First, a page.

A body charged with looking after 700 scheduled monuments, 3,000 listed buildings, the largest expanse of heather moorland in England and Wales and 26 miles of coastline has set its largest budget, despite its government grant dwindling to less than the income of an average secondary school.
Members of the North York Moors National Park Authority have agreed to set a plan to use £12m of resources from an expected Defra grant of £4.5m, largely by having raised grants and attracting an army of volunteers.
The budget marks the latest high in a sea change for the authority since government grant cuts began to bite in 2010. In 2011/12, while the Defra grant was £5.1m, the authority’s total expenditure stood at £7.1m.
A full meeting of the authority heard the budget was only possible as some of the core funded services previously supported by permanent staff had been axed.
The authority’s deputy chairman, Malcolm Bowes, a former deputy chief executive at the North East Assembly described the £12m budget compared to the £4.5m grant it received as “really ambitious”.
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As external grants require support from rangers and specialists to implement them and volunteers need organisation and health and safety cover even if they lead their own tasks, more income comes at a cost for the authority.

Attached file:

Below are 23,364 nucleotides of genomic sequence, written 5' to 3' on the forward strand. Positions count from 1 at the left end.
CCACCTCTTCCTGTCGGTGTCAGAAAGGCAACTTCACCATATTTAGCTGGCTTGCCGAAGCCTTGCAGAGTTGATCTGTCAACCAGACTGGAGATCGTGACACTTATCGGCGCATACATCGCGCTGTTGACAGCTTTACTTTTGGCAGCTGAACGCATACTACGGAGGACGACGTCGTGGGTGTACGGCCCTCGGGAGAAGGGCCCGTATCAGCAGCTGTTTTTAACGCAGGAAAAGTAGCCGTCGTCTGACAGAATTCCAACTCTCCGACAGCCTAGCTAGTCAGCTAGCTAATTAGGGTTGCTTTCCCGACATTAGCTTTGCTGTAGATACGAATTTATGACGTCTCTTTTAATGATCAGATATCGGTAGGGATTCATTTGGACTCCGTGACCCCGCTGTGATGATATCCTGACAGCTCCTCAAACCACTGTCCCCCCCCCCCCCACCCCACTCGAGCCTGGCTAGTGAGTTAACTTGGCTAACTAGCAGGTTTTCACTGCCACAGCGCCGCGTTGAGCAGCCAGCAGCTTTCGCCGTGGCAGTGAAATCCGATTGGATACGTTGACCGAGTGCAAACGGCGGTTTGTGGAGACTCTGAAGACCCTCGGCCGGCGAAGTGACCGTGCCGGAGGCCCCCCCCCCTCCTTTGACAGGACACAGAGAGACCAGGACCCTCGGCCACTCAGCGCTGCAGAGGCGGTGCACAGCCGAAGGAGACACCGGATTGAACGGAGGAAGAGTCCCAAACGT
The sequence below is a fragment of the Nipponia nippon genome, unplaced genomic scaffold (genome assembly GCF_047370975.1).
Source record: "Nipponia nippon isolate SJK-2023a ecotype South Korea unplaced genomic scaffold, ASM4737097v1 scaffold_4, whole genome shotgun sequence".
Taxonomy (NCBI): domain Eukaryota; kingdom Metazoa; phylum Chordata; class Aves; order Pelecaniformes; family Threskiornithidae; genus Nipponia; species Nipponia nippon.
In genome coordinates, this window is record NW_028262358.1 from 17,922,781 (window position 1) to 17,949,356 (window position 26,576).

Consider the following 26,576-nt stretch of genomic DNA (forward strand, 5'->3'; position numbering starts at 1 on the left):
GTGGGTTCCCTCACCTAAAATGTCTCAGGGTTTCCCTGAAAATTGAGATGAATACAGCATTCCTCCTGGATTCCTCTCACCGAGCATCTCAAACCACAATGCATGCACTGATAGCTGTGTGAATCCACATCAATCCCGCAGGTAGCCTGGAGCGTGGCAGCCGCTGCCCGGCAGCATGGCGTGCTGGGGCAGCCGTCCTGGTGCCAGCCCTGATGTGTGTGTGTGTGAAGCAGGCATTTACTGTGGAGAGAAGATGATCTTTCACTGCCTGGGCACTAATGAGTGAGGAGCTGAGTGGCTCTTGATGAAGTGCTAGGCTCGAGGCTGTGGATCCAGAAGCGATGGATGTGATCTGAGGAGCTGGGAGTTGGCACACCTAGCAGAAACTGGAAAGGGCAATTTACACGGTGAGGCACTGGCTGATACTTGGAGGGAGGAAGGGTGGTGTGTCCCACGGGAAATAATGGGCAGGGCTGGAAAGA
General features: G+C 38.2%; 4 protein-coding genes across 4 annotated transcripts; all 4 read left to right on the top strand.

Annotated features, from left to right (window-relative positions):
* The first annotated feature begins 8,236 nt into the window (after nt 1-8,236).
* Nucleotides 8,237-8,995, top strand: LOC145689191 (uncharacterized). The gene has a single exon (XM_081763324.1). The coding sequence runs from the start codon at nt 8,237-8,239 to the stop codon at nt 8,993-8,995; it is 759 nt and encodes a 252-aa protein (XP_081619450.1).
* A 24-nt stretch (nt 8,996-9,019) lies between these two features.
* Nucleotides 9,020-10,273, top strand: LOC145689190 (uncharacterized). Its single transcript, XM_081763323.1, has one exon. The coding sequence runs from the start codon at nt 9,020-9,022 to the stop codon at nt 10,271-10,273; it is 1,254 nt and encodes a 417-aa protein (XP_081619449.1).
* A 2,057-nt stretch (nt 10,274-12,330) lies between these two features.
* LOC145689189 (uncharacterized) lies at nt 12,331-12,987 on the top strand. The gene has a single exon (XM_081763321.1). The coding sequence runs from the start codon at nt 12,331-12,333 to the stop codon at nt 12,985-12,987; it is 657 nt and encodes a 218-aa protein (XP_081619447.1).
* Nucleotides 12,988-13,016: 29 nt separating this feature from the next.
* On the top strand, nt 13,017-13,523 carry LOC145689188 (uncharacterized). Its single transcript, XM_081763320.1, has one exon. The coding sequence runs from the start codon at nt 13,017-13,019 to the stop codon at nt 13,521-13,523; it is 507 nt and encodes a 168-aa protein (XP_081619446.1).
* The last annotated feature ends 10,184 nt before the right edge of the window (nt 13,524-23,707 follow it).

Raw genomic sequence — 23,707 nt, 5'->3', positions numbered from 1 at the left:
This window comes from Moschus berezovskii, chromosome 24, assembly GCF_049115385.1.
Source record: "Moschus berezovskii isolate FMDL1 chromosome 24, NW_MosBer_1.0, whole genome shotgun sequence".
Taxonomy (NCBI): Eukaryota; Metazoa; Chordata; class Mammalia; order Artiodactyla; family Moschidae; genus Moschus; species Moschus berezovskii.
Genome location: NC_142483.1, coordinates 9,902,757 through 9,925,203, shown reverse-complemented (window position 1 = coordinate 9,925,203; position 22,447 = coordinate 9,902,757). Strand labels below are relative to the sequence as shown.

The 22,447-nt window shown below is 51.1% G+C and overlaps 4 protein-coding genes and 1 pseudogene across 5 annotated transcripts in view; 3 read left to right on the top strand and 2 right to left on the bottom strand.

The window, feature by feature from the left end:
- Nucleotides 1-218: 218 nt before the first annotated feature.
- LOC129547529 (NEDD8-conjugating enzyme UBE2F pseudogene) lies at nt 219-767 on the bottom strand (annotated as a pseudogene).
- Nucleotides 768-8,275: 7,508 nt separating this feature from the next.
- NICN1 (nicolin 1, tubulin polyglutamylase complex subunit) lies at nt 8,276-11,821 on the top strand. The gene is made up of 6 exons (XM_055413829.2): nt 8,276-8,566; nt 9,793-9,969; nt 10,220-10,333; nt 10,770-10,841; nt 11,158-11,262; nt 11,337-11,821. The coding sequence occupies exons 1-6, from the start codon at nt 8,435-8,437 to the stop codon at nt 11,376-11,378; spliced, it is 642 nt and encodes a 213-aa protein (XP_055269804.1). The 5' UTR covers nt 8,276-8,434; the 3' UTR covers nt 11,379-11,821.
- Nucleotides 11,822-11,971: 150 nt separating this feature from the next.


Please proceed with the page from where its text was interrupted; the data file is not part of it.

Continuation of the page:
Mr Bowes said: “We are still on the edge. We are at the maximum amount we can lever in given the core budget that we get.”
Members were told in the absence of guidance from the government, it was basing its budget on assumptions that officers’ pay would rise by two per cent and its Department of Environment, Food and Rural Affairs grant increases by 1.7 per cent.
The meeting heard in the event of the grant not increasing and the pay award being three per cent, the authority would be left having to find £109,470 and there would be a “significant challenge” in covering the cost.
Officers report warned: “If decisions were imposed at a very late stage, further cuts in core discretionary activities would be inevitable.
“The later the notification of the grant, the fewer uncommitted options would be available to address an increased deficit in the short term.”
The authority’s chairman, Jim Bailey, said: “I think it’s good that we are stretching ourselves, but fortunately we have enough optional things in the budget to roll back on some if we really had to.”